V. Lepistö 🏳️🌈’s review published on Letterboxd:
Hiroshi Kawaguchi is great as probably one of the most disgusting little punks ever portrayed on silver screen yet even though he has zero redeeming qualities, it's interesting to follow his nihilistic journey in capitalized Japanese society ruled by ideology conflicts between the younger and older generation as well as between those of the younger generation who are willing to adapt to still existing traditional norms and those who are violently rebelling without having an idea what the new norms could be.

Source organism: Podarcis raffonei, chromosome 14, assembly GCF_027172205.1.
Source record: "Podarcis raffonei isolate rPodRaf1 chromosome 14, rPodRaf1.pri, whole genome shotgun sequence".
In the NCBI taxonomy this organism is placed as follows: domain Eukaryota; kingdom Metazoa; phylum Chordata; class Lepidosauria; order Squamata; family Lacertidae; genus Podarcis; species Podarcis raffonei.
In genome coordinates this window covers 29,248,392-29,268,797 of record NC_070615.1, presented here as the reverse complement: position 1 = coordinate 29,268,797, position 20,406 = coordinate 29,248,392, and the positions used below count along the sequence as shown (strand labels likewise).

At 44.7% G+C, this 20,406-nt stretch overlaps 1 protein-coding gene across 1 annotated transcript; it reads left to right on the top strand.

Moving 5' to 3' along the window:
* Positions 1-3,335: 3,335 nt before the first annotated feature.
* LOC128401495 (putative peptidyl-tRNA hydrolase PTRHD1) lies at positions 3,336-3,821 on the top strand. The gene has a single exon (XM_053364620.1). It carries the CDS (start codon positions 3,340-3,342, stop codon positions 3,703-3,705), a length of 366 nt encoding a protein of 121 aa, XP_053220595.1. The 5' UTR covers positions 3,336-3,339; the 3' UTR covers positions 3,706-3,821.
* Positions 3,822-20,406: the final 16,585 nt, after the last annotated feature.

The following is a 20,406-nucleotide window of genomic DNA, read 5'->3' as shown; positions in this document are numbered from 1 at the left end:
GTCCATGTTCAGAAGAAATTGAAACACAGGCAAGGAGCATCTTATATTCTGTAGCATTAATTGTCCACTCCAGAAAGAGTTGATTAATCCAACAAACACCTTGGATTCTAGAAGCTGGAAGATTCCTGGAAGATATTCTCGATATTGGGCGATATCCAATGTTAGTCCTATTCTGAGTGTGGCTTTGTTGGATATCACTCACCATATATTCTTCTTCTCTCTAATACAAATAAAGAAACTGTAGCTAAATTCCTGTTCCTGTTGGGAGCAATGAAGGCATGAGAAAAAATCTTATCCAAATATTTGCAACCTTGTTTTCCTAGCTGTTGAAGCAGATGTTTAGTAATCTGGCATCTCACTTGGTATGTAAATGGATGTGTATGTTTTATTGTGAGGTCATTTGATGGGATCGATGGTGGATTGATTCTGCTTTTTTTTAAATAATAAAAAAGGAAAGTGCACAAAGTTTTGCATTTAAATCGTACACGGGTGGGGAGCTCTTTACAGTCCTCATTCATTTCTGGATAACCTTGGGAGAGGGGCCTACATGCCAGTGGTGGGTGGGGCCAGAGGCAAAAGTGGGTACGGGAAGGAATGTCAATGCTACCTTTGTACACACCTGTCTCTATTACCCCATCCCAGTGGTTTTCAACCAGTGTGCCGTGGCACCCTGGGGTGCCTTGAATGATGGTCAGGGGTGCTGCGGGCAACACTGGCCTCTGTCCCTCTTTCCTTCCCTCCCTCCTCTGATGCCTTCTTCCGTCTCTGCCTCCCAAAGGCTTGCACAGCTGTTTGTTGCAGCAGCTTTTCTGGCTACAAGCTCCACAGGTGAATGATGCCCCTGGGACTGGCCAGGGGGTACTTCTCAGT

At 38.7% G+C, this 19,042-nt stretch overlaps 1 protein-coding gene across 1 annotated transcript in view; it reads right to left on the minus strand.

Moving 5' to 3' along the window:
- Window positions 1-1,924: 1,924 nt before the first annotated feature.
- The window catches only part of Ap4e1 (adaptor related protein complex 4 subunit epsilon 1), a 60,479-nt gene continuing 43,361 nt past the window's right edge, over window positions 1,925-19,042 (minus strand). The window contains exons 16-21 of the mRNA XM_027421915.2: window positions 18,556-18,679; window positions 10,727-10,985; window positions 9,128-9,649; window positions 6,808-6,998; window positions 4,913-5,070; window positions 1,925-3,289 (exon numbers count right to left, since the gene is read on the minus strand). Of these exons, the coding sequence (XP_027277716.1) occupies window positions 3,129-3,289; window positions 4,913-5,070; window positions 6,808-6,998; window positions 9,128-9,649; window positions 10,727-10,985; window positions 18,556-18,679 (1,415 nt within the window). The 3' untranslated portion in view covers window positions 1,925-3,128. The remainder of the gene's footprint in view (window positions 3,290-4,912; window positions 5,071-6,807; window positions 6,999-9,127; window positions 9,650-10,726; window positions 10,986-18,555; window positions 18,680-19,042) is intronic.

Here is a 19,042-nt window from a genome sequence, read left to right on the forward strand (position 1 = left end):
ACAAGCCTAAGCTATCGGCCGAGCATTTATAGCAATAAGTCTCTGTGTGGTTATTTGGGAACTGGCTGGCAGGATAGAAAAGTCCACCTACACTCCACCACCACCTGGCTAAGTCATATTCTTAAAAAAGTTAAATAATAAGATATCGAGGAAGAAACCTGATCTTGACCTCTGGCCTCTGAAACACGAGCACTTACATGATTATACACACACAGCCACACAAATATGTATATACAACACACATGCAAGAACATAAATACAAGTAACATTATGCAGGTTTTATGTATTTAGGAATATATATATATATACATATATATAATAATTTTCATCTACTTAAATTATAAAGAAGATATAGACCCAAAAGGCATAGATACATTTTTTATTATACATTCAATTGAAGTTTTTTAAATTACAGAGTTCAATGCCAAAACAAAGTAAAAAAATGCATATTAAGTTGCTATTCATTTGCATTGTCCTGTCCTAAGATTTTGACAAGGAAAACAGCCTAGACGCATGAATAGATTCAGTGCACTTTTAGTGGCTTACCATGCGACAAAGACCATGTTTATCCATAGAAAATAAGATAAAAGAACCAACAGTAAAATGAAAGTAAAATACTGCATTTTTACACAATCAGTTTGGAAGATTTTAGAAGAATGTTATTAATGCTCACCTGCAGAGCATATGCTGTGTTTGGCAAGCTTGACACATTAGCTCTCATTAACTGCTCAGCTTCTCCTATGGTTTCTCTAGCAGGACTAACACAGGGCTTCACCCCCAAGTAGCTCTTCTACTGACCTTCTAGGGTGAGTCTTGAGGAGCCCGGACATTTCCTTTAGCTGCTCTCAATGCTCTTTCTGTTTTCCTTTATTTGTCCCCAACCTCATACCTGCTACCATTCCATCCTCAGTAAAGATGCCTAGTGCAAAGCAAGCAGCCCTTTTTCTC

Kawaguchi's Katsumi doesn't only frustrate the viewer who are unable to sympathize with him but also the people around him. His rebellious attitude that explodes in meaningless acts of pure nastiness destroys the people that get into its way. Akiko, played by the always amazing Ayako Wakao, is the victim who suffers the most as Katsumi rapes her in a scene that is truly painful to witness. Even though she masochistically confesses her love to him, he couldn't care less and this erratic attitude ends up in Akiko's self-destructive act as she cannot find any reason at all why Katsumi would do such a thing. We don't find real reasons for Katsumi's behavior other than rebellion for rebel's sake and it's exactly that what makes this film at the same time brilliant and frustrating. Because Ichikawa knows how to contextualize it all, how to describe the indescribable. Katsumi is the extreme embodiment of the (and at the same time any) lost generation in a society that is going through a very difficult adolescence. In today's western world, plagued by far-right terrorism and school shootings & other "indescribable" acts, this is chillingly accurate portrait in its scope.